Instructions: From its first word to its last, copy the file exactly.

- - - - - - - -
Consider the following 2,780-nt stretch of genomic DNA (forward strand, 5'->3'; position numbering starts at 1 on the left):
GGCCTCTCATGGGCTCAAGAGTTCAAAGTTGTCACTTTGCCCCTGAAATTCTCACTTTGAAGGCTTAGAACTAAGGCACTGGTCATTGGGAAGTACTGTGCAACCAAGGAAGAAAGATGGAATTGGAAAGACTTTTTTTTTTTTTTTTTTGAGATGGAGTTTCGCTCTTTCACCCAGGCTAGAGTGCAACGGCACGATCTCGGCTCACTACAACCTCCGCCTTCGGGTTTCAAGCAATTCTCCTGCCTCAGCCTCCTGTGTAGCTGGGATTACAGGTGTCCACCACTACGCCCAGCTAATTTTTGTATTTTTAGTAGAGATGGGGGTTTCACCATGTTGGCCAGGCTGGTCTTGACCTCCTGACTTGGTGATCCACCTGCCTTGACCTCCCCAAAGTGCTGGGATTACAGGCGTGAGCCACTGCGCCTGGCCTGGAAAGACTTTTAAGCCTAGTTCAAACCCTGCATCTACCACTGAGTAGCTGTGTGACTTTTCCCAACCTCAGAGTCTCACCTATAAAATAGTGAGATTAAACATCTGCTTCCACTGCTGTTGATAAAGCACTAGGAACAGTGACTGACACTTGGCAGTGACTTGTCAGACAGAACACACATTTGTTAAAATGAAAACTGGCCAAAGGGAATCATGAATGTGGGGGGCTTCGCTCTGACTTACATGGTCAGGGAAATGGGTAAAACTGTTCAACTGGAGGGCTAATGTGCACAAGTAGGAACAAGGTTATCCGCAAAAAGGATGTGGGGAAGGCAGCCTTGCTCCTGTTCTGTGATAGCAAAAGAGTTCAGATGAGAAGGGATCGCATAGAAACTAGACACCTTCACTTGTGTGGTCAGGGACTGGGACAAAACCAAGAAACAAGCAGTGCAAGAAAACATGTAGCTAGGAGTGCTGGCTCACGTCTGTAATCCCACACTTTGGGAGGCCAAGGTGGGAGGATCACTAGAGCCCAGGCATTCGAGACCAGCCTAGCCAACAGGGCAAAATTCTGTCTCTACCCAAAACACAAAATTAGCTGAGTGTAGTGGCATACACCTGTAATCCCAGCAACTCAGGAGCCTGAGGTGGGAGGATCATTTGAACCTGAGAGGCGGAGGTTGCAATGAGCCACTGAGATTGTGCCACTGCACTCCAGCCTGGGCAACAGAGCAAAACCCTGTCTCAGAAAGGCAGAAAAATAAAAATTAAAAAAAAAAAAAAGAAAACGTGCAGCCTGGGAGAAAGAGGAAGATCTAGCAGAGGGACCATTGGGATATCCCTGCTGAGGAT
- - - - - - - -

Consider the following 2,780-nt stretch of genomic DNA (forward strand, 5'->3'; position numbering starts at 1 on the left):
GGCCTCTCATGGGCTCAAGAGTTCAAAGTTGTCACTTTGCCCCTGAAATTCTCACTTTGAAGGCTTAGAACTAAGGCACTGGTCATTGGGAAGTACTGTGCAACCAAGGAAGAAAGATGGAATTGGAAAGACTTTTTTTTTTTTTTTTTTGAGATGGAGTTTCGCTCTTTCACCCAGGCTAGAGTGCAACGGCACGATCTCGGCTCACTACAACCTCCGCCTTCGGGTTTCAAGCAATTCTCCTGCCTCAGCCTCCTGTGTAGCTGGGATTACAGGTGTCCACCACTACGCCCAGCTAATTTTTGTATTTTTAGTAGAGATGGGGGTTTCACCATGTTGGCCAGGCTGGTCTTGACCTCCTGACTTGGTGATCCACCTGCCTTGACCTCCCCAAAGTGCTGGGATTACAGGCGTGAGCCACTGCGCCTGGCCTGGAAAGACTTTTAAGCCTAGTTCAAACCCTGCATCTACCACTGAGTAGCTGTGTGACTTTTCCCAACCTCAGAGTCTCACCTATAAAATAGTGAGATTAAACATCTGCTTCCACTGCTGTTGATAAAGCACTAGGAACAGTGACTGACACTTGGCAGTGACTTGTCAGACAGAACACACATTTGTTAAAATGAAAACTGGCCAAAGGGAATCATGAATGTGGGGGGCTTCGCTCTGACTTACATGGTCAGGGAAATGGGTAAAACTGTTCAACTGGAGGGCTAATGTGCACAAGTAGGAACAAGGTTATCCGCAAAAAGGATGTGGGGAAGGCAGCCTTGCTCCTGTTCTGTGATAGCAAAAGAGTTCAGATGAGAAGGGATCGCATAGAAACTAGACACCTTCACTTGTGTGGTCAGGGACTGGGACAAAACCAAGAAACAAGCAGTGCAAGAAAACATGTAGCTAGGAGTGCTGGCTCACGTCTGTAATCCCACACTTTGGGAGGCCAAGGTGGGAGGATCACTAGAGCCCAGGCATTCGAGACCAGCCTAGCCAACAGGGCAAAATTCTGTCTCTACCCAAAACACAAAATTAGCTGAGTGTAGTGGCATACACCTGTAATCCCAGCAACTCAGGAGCCTGAGGTGGGAGGATCATTTGAACCTGAGAGGCGGAGGTTGCAATGAGCCACTGAGATTGTGCCACTGCACTCCAGCCTGGGCAACAGAGCAAAACCCTGTCTCAGAAAGGCAGAAAAATAAAAATTAAAAAAAAAAAAAAGAAAACGTGCAGCCTGGGAGAAAGAGGAAGATCTAGCAGAGGGACCATTGGGATATCCCTGCTGAGGAT